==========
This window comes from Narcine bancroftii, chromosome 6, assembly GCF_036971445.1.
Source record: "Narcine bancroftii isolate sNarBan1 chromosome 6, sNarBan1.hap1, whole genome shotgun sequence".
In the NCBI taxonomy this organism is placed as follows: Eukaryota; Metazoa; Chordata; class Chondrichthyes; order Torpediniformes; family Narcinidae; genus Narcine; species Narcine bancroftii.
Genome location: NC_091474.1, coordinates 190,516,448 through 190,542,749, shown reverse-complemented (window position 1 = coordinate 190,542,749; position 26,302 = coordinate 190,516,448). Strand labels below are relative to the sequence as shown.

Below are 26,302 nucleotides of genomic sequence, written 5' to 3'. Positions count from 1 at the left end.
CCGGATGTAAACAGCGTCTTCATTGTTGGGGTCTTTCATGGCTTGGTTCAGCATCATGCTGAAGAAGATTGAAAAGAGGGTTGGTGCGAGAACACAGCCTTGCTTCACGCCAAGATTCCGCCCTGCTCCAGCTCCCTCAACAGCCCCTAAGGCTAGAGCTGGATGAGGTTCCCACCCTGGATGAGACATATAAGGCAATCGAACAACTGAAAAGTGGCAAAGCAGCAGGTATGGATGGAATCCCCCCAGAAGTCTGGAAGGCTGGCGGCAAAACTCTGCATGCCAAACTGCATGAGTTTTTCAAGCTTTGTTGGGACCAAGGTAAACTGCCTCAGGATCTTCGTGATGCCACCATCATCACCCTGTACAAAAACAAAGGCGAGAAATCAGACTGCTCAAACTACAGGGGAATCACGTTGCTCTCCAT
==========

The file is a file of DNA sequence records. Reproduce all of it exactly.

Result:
This window comes from Narcine bancroftii, chromosome 6, assembly GCF_036971445.1.
Source record: "Narcine bancroftii isolate sNarBan1 chromosome 6, sNarBan1.hap1, whole genome shotgun sequence".
In the NCBI taxonomy this organism is placed as follows: Eukaryota; Metazoa; Chordata; class Chondrichthyes; order Torpediniformes; family Narcinidae; genus Narcine; species Narcine bancroftii.
Genome location: NC_091474.1, coordinates 190,516,448 through 190,542,749, shown reverse-complemented (window position 1 = coordinate 190,542,749; position 26,302 = coordinate 190,516,448). Strand labels below are relative to the sequence as shown.

Below are 26,302 nucleotides of genomic sequence, written 5' to 3'. Positions count from 1 at the left end.
CCGGATGTAAACAGCGTCTTCATTGTTGGGGTCTTTCATGGCTTGGTTCAGCATCATGCTGAAGAAGATTGAAAAGAGGGTTGGTGCGAGAACACAGCCTTGCTTCACGCCAAGATTCCGCCCTGCTCCAGCTCCCTCAACAGCCCCTAAGGCTAGAGCTGGATGAGGTTCCCACCCTGGATGAGACATATAAGGCAATCGAACAACTGAAAAGTGGCAAAGCAGCAGGTATGGATGGAATCCCCCCAGAAGTCTGGAAGGCTGGCGGCAAAACTCTGCATGCCAAACTGCATGAGTTTTTCAAGCTTTGTTGGGACCAAGGTAAACTGCCTCAGGATCTTCGTGATGCCACCATCATCACCCTGTACAAAAACAAAGGCGAGAAATCAGACTGCTCAAACTACAGGGGAATCACGTTGCTCTCCAT